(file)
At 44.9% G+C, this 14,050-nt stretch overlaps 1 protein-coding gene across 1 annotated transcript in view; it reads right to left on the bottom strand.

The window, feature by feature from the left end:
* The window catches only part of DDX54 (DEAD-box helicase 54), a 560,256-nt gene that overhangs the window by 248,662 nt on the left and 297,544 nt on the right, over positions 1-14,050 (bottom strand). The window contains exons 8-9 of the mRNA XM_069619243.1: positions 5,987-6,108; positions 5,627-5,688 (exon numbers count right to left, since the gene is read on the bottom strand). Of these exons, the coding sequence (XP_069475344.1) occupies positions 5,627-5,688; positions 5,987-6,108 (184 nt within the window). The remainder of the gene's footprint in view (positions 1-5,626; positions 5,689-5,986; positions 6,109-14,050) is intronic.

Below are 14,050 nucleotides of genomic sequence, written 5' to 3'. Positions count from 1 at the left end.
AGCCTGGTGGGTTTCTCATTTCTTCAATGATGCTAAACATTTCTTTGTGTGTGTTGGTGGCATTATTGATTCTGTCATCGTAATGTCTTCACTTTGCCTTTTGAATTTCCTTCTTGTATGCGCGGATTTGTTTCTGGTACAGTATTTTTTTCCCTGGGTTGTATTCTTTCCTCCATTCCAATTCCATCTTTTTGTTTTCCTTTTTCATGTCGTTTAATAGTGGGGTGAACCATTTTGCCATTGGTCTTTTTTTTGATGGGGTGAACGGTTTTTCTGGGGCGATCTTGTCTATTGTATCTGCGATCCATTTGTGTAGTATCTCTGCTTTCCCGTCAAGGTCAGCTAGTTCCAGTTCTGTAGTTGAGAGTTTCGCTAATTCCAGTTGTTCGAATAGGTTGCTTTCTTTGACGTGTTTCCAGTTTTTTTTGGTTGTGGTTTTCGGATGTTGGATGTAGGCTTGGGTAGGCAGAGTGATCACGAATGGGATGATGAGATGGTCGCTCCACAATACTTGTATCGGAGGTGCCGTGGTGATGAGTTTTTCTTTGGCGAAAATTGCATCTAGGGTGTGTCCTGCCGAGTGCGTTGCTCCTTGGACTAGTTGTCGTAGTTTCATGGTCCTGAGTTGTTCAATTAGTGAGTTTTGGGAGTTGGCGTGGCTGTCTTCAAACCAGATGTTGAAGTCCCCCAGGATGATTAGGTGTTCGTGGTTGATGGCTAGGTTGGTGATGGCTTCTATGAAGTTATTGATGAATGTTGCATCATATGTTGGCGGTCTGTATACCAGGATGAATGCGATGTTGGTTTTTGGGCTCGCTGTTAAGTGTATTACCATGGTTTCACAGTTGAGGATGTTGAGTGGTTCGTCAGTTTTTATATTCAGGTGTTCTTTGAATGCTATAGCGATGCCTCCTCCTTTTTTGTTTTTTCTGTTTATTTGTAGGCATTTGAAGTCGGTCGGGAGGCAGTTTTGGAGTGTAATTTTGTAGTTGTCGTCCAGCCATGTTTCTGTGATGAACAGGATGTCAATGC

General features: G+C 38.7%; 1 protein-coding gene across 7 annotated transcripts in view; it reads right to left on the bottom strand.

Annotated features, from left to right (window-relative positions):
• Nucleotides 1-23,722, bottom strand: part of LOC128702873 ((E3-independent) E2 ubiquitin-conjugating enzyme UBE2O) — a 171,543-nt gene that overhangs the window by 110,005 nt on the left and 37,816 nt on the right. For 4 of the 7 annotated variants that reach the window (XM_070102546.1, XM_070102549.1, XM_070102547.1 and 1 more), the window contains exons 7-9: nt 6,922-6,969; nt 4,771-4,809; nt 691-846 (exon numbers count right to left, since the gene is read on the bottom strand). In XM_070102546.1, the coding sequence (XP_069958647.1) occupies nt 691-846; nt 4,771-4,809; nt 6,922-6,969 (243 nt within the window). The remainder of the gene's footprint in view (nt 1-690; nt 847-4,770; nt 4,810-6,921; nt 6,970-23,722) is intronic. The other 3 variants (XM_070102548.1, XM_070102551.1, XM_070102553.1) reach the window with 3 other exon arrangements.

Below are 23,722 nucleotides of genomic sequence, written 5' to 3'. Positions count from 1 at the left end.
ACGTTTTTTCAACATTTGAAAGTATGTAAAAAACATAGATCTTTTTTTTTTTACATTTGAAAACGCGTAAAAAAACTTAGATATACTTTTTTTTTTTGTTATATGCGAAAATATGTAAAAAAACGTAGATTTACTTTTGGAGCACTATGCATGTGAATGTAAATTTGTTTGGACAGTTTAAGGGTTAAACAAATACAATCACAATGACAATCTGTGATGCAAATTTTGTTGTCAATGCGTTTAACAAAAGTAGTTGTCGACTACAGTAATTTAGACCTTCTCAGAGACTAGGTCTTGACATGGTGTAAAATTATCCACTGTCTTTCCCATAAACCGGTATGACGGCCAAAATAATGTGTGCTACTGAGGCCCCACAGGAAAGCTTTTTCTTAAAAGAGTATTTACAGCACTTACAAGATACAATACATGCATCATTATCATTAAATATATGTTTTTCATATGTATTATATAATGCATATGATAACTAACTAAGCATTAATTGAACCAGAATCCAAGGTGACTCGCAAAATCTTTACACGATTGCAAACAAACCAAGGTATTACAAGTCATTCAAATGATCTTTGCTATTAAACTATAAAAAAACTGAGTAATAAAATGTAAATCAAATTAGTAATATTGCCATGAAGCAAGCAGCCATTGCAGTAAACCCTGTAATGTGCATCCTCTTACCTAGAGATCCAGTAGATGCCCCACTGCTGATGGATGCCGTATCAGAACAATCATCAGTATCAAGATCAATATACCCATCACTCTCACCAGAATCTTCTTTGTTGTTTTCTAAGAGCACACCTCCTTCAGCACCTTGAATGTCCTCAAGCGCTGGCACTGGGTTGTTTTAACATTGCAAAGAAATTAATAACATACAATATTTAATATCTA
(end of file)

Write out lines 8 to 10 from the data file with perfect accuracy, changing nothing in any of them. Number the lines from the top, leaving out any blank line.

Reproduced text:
• Nucleotides 1-23,722, bottom strand: part of LOC128702873 ((E3-independent) E2 ubiquitin-conjugating enzyme UBE2O) — a 171,543-nt gene that overhangs the window by 110,005 nt on the left and 37,816 nt on the right. For 4 of the 7 annotated variants that reach the window (XM_070102546.1, XM_070102549.1, XM_070102547.1 and 1 more), the window contains exons 7-9: nt 6,922-6,969; nt 4,771-4,809; nt 691-846 (exon numbers count right to left, since the gene is read on the bottom strand). In XM_070102546.1, the coding sequence (XP_069958647.1) occupies nt 691-846; nt 4,771-4,809; nt 6,922-6,969 (243 nt within the window). The remainder of the gene's footprint in view (nt 1-690; nt 847-4,770; nt 4,810-6,921; nt 6,970-23,722) is intronic. The other 3 variants (XM_070102548.1, XM_070102551.1, XM_070102553.1) reach the window with 3 other exon arrangements.

Below are 23,722 nucleotides of genomic sequence, written 5' to 3'. Positions count from 1 at the left end.
ACGTTTTTTCAACATTTGAAAGTATGTAAAAAACATAGATCTTTTTTTTTTTACATTTGAAAACGCGTAAAAAAACTTAGATATACTTTTTTTTTTTGTTATATGCGAAAATATGTAAAAAAACGTAGATTTACTTTTGGAGCACTATGCATGTGAATGTAAATTTGTTTGGACAGTTTAAGGGTTAAACAAATACAATCACAATGACAATCTGTGATGCAAATTTTGTTGTCAATGCGTTTAACAAAAGTAGTTGTCGACTACAGTAATTTAGACCTTCTCAGAGACTAGGTCTTGACATGGTGTAAAATTATCCACTGTCTTTCCCATAAACCGGTATGACGGCCAAAATAATGTGTGCTACTGAGGCCCCACAGGAAAGCTTTTTCTTAAAAGAGTATTTACAGCACTTACAAGATACAATACATGCATCATTATCATTAAATATATGTTTTTCATATGTATTATATAATGCATATGATAACTAACTAAGCATTAATTGAACCAGAATCCAAGGTGACTCGCAAAATCTTTACACGATTGCAAACAAACCAAGGTATTACAAGTCATTCAAATGATCTTTGCTATTAAACTATAAAAAAACTGAGTAATAAAATGTAAATCAAATTAGTAATATTGCCATGAAGCAAGCAGCCATTGCAGTAAACCCTGTAATGTGCATCCTCTTACCTAGAGATCCAGTAGATGCCCCACTGCTGATGGATGCCGTATCAGAACAATCATCAGTATCAAGATCAATATACCCATCACTCTCACCAGAATCTTCTTTGTTGTTTTCTAAGAGCACACCTCCTTCAGCACCTTGAATGTCCTCAAGCGCTGGCACTGGGTTGTTTTAACATTGCAAAGAAATTAATAACATACAATATTTAATATCTA